Andrés Sandoval-Hernández

The Programme for International Student Assessment (PISA) is a survey of the educational performance of 15-year-old students organised by the Organisation for Economic Co-operation and Development (OECD). The results of the latest round of PISA will be released in December this year and we will see a lot about it in the news and other media. Most of the stories are likely to be either about the international rankings or about ‘what works’ in education. But these are not the stories we should be focusing on.

The PISA rankings

We will be told things like that country X performed slightly above the OECD average in science and reading and around the OECD average in mathematics. We will be told that this performance does or does not represent a significant change from the scores obtained in 2015. We will also be told that country X performance is comparable to the performance of countries like Australia, Germany and Ireland, to give an example. All these rankings are, however, just comparisons of raw scores. They do not take into account the context of the societies in which education systems operate. Just to give an example, in 2015, the performance of UK in PISA was significantly higher than that of Dominican Republic (in all subjects), but we also know that income per capita in the Dominican Republic is almost seven times lower than in the UK. So, it does not seem to be fair to make raw comparisons of education systems when they operate under such different socioeconomic conditions (a good example of comparisons between education systems taking into account socioeconomic differences can be found here).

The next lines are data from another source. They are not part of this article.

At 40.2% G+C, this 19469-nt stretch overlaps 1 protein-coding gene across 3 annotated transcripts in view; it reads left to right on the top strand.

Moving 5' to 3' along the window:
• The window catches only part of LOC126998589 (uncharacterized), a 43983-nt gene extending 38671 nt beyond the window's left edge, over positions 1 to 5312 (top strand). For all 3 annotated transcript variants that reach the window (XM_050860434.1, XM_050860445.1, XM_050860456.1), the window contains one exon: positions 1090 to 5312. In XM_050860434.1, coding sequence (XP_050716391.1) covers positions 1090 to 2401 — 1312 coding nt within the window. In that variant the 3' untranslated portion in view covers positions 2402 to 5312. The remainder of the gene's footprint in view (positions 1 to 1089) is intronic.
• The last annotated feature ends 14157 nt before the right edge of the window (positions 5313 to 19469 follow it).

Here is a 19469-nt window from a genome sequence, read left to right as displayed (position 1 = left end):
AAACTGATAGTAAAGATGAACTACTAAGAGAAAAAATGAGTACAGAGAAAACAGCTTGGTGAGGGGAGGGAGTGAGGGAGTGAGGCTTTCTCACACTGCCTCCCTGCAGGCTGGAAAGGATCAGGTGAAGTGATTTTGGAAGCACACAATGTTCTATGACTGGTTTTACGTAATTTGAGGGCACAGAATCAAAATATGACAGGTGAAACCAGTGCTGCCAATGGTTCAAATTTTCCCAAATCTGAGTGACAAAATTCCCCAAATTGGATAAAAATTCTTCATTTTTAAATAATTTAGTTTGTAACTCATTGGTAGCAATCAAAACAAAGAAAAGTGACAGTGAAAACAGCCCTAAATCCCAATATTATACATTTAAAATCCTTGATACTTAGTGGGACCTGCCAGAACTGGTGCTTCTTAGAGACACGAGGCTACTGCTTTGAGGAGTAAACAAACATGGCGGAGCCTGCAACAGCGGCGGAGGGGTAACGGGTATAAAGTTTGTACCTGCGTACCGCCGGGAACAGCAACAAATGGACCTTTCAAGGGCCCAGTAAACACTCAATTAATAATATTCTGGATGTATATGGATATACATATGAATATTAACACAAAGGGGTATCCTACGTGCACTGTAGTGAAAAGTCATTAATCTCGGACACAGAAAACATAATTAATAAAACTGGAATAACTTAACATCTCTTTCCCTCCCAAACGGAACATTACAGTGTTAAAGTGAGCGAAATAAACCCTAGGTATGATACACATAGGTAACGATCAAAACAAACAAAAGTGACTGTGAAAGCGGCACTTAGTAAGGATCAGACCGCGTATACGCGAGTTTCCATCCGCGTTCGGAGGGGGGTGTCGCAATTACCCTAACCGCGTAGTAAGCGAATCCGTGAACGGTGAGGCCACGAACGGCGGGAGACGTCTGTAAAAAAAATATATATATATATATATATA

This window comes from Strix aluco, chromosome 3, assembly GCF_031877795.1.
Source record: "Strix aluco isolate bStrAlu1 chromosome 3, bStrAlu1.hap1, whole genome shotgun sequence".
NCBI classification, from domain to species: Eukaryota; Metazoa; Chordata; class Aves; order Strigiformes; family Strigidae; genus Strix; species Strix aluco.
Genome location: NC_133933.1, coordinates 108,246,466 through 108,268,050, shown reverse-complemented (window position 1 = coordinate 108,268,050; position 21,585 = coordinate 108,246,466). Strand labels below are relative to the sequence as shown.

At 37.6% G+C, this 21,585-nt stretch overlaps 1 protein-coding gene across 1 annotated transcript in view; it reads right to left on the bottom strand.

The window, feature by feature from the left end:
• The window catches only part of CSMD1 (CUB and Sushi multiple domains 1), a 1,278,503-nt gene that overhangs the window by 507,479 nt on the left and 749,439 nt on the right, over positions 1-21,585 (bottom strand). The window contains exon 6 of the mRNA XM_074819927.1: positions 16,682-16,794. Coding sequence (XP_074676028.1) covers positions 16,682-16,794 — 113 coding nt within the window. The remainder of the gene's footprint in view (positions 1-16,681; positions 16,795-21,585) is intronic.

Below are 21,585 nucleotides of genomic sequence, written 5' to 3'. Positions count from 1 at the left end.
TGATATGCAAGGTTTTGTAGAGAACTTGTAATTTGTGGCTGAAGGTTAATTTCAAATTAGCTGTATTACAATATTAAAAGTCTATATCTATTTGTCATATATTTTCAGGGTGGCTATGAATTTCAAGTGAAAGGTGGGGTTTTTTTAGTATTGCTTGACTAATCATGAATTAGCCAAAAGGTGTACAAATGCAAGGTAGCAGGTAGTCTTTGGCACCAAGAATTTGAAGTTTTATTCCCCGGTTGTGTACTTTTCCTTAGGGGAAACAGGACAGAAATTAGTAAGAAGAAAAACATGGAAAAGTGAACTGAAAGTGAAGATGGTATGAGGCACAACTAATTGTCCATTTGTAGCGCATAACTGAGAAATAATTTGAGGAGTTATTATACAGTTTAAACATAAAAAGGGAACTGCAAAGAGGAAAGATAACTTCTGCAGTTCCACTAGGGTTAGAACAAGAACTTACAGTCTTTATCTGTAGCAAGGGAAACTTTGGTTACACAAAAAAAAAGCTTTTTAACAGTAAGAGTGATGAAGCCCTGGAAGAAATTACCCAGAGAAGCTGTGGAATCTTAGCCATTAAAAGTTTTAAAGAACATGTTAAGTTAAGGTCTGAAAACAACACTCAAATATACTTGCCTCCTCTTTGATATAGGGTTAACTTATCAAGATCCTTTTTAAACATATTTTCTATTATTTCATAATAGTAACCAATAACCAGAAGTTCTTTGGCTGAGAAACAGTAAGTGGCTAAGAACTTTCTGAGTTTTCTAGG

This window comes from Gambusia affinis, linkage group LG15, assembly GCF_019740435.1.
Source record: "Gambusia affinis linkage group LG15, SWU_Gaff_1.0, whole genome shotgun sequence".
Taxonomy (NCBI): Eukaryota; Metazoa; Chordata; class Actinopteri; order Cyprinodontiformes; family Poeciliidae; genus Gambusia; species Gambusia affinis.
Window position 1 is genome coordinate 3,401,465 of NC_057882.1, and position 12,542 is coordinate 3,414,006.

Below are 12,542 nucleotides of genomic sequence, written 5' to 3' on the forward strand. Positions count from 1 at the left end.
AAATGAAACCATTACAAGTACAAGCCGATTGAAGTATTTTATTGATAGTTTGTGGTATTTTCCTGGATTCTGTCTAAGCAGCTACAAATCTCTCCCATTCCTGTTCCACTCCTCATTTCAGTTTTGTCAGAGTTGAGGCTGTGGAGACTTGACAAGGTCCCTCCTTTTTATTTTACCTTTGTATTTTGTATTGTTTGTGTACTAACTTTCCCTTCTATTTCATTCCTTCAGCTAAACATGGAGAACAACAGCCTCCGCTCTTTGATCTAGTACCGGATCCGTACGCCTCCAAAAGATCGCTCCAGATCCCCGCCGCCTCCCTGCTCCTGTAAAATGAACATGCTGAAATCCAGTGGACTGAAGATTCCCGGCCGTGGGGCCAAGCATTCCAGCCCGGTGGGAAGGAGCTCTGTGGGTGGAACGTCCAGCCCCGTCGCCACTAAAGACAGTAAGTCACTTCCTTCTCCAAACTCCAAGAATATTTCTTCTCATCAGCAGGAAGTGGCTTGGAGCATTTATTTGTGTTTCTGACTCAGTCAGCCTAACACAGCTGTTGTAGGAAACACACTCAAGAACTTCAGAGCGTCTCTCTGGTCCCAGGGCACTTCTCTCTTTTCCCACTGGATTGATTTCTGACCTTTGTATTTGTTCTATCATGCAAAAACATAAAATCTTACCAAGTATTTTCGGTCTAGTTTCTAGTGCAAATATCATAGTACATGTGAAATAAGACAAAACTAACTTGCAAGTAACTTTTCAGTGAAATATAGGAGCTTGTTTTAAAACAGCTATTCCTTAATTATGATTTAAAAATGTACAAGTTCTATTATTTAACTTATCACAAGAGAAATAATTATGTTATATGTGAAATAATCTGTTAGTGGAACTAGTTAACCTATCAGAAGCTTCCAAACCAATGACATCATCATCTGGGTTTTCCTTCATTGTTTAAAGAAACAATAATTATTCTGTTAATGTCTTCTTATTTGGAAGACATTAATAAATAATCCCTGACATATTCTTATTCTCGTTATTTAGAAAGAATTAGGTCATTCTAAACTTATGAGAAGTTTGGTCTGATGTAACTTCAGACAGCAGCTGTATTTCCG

So, what works in education?

Regarding ‘what works’ in education, the story is not so different. Raw comparisons of education systems are also not very informative, as PISA can be used to provide evidence to support contradictory claims. Supporters of school autonomy (i.e. principals and teachers with greater autonomy in managing their schools’ resources) will point out the case of Estonia (ranked 3rd in science in PISA 2015) to claim this is a good practice. On the other hand, detractors of the same kind of policies will point out Singapore (ranked 1st in science, reading and maths, PISA 2015) to say the opposite (see Figure II.4.3 of the PISA 2015 Results). The results of PISA 2015 can also provide evidence to say that, in schools with smaller classes, students tend to perform better (Finland has classes with less than 20 students on average and ranked 5th in science), but they can also provide evidence to claim the opposite (Japan has classes with more than 35 students on average and ranked 2nd in science) (see Figure II.6.16 of the PISA 2015 Results).

Context matters

So, the stories we should be focusing on must go beyond simplistic comparisons of education systems. ‘How did we rank?’ or ‘what works?’ are not the right questions to be answered by analysing PISA. This is because, as shown above, almost every policy works somewhere and no policy works everywhere. This is not a limitation of the PISA data but of the analyses and interpretations that we make of it (besides student achievement, PISA collects a wealth of contextual information about students, teachers, schools and countries). Our analyses must not only be about what policies or practices work but about under which conditions these policies or practices are likely to work. In educational research, everything is about the context and therefore education systems cannot be understood without considering the context of the societies in which they operate.

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